Tuesday, October 20, 2009

Welcome to the world little Alfie

This morning I received a text at the ungodly hour of 3am. My surprise soon turned to utter delight as I read the text and learned of the safe arrival of a little boy, to be called Alfie. His mother has been on a journey that I know only too well and I found myself blubbing with joy for her when I read that the much longed for baby had been born.

For Alfie's mum, like me, has experienced the tragedy of stillbirth at term. A year ago her little girl Maggie died in the womb just as my William did some 13 years ago. Like Maggie's mum I was soon pregnant again although my first attempt ended in an early miscarriage. However, about a month later I was pregnant again (I was nothing if not fertile!) with Flora.

A pregnancy after stillbirth is no fun. When I was pregnant with Patrick I lived in sunny ignorance of any potential disasters but now I knew that the worst things could happen, that you couldn't trust in yourself or nature. Indeed nature could be indiscriminately cruel.

I tried to enjoy my pregnancy as much as I could but there were awful moments, like the week after I had a Nuchal Fold test when I was called by the clinic telling me the baby had an increased risk of being Downs. It felt as if everything was against me, as if I couldn't rest for a moment, that there was no room for cosy smugness - it was going to be a battle all the way through with myself and with life itself. Worst still I received this news when I was quite alone, with no one to support or comfort me. It felt as though someone was using me in a sadistic game.

Fortunately the hospital consultant put the Downs risk into a statistical context, explaining that the very fact that I had had a stillbirth at term increased the odds, even though it didn't really signify that much. And so I soldiered on, leaving work a little earlier than I might normally have done as the stress was extreme, and eventually giving myself up to an elective section at 38 weeks.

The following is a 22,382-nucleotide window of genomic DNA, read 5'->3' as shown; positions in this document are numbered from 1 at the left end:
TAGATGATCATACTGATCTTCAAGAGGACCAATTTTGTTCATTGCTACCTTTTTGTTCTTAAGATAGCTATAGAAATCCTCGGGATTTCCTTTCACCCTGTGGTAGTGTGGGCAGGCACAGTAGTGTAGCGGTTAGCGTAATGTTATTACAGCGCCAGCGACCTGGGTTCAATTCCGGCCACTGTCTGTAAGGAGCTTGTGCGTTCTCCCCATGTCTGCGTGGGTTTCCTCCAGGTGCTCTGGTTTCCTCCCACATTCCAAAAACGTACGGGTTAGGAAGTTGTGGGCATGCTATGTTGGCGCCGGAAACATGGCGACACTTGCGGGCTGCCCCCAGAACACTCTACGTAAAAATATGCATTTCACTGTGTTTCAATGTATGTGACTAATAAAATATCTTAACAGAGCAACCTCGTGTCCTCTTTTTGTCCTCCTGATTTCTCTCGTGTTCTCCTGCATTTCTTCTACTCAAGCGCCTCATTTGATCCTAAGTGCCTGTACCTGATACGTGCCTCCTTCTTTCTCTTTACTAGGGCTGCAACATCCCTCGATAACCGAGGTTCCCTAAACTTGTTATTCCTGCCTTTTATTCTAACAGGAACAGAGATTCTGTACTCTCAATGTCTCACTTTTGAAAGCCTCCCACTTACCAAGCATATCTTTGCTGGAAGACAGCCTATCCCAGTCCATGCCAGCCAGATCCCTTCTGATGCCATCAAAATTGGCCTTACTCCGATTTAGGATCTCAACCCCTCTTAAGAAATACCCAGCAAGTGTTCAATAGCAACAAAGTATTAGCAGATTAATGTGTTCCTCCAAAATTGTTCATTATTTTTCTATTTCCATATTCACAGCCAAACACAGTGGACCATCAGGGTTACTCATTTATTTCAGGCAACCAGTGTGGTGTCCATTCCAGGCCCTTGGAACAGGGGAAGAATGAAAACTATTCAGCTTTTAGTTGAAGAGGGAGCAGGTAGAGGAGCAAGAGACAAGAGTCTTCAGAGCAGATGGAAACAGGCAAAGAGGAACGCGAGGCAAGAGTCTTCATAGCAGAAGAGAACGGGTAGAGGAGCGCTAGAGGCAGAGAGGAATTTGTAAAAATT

Flora arrived red, roaring and clearly cross to have been turfed out of the womb rather earlier than planned. To me she was unbeliveable, a gift I hadn't dared to expect. Part of me was too frightened to love her just in case she was taken away from me, how could I deserve her after failing so spectacularly before, letting everyone down? Patrick, then about three, was more sanguine, hardly noticing his new sister, far more interested in the Thomas the Tank Engine toys Flo had 'bought' him.

As time went on I realised that despite her delicate frame, this was a robust baby with a strong hold on life. She wasn't going anywhere and I allowed myself the overwhelming maternal feelings that were filling me up.

Even now I look at my children as they sleep and watch to see if they are breathing. Even now I wonder irrationally if 'someone' has seen me being too sure of myself and will take them away from me, telling me I don't deserve them. Mostly though I see that they have their own, individual stake in this life which is nothing to do with me and that's a worry but most of all a joy. I hope that Alfie's mummy and daddy will have the same joy - they really deserve it.

Welcome to the world Alfie. You are a very special boy.


Nickie said...

I do the "checking breathing" thing too - and probably will forever!! I have started again on my granddaughter (she stayed overnight at the weekend).

Alfie will always be a special baby to a lot of people.

Jenny said...

Glad it isn't just me. When you're doing it on a nearly 16 year old who is bigger than you, you know you're a Mum!

Through A Woodland, Craftily... said...

I still check my two are breathing - they're 5 and 13!

Alfie has got so many of us Internet Aunties - god help his first girlfriend, she will be quizzed to within and inch of her life ;D

A sneaky (((squeeze))) to you, Jen xxxxx